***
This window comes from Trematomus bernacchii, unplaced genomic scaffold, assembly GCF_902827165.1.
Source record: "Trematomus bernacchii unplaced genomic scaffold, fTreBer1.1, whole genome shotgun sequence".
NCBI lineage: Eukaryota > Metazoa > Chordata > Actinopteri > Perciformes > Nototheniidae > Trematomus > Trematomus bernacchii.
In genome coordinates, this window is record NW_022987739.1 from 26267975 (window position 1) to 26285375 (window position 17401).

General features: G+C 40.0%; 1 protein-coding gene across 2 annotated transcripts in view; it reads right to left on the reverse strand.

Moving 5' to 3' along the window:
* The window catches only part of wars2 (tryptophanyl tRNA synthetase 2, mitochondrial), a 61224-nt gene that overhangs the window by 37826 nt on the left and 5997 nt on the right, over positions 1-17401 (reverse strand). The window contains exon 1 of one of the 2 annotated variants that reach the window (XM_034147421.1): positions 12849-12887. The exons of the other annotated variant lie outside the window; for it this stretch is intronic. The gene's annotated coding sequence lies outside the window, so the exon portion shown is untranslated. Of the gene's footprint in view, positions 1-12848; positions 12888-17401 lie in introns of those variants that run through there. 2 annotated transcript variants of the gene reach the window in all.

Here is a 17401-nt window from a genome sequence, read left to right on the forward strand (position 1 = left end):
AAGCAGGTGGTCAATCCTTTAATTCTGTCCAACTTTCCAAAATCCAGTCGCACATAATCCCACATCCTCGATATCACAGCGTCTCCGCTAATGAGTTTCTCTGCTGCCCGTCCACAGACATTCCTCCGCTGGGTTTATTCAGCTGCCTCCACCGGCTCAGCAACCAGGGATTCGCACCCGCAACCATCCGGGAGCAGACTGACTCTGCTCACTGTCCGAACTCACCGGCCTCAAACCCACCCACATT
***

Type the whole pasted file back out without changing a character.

This window comes from Trematomus bernacchii, unplaced genomic scaffold, assembly GCF_902827165.1.
Source record: "Trematomus bernacchii unplaced genomic scaffold, fTreBer1.1, whole genome shotgun sequence".
NCBI lineage: Eukaryota > Metazoa > Chordata > Actinopteri > Perciformes > Nototheniidae > Trematomus > Trematomus bernacchii.
In genome coordinates, this window is record NW_022987739.1 from 26267975 (window position 1) to 26285375 (window position 17401).

General features: G+C 40.0%; 1 protein-coding gene across 2 annotated transcripts in view; it reads right to left on the reverse strand.

Moving 5' to 3' along the window:
* The window catches only part of wars2 (tryptophanyl tRNA synthetase 2, mitochondrial), a 61224-nt gene that overhangs the window by 37826 nt on the left and 5997 nt on the right, over positions 1-17401 (reverse strand). The window contains exon 1 of one of the 2 annotated variants that reach the window (XM_034147421.1): positions 12849-12887. The exons of the other annotated variant lie outside the window; for it this stretch is intronic. The gene's annotated coding sequence lies outside the window, so the exon portion shown is untranslated. Of the gene's footprint in view, positions 1-12848; positions 12888-17401 lie in introns of those variants that run through there. 2 annotated transcript variants of the gene reach the window in all.

Here is a 17401-nt window from a genome sequence, read left to right on the forward strand (position 1 = left end):
AAGCAGGTGGTCAATCCTTTAATTCTGTCCAACTTTCCAAAATCCAGTCGCACATAATCCCACATCCTCGATATCACAGCGTCTCCGCTAATGAGTTTCTCTGCTGCCCGTCCACAGACATTCCTCCGCTGGGTTTATTCAGCTGCCTCCACCGGCTCAGCAACCAGGGATTCGCACCCGCAACCATCCGGGAGCAGACTGACTCTGCTCACTGTCCGAACTCACCGGCCTCAAACCCACCCACATT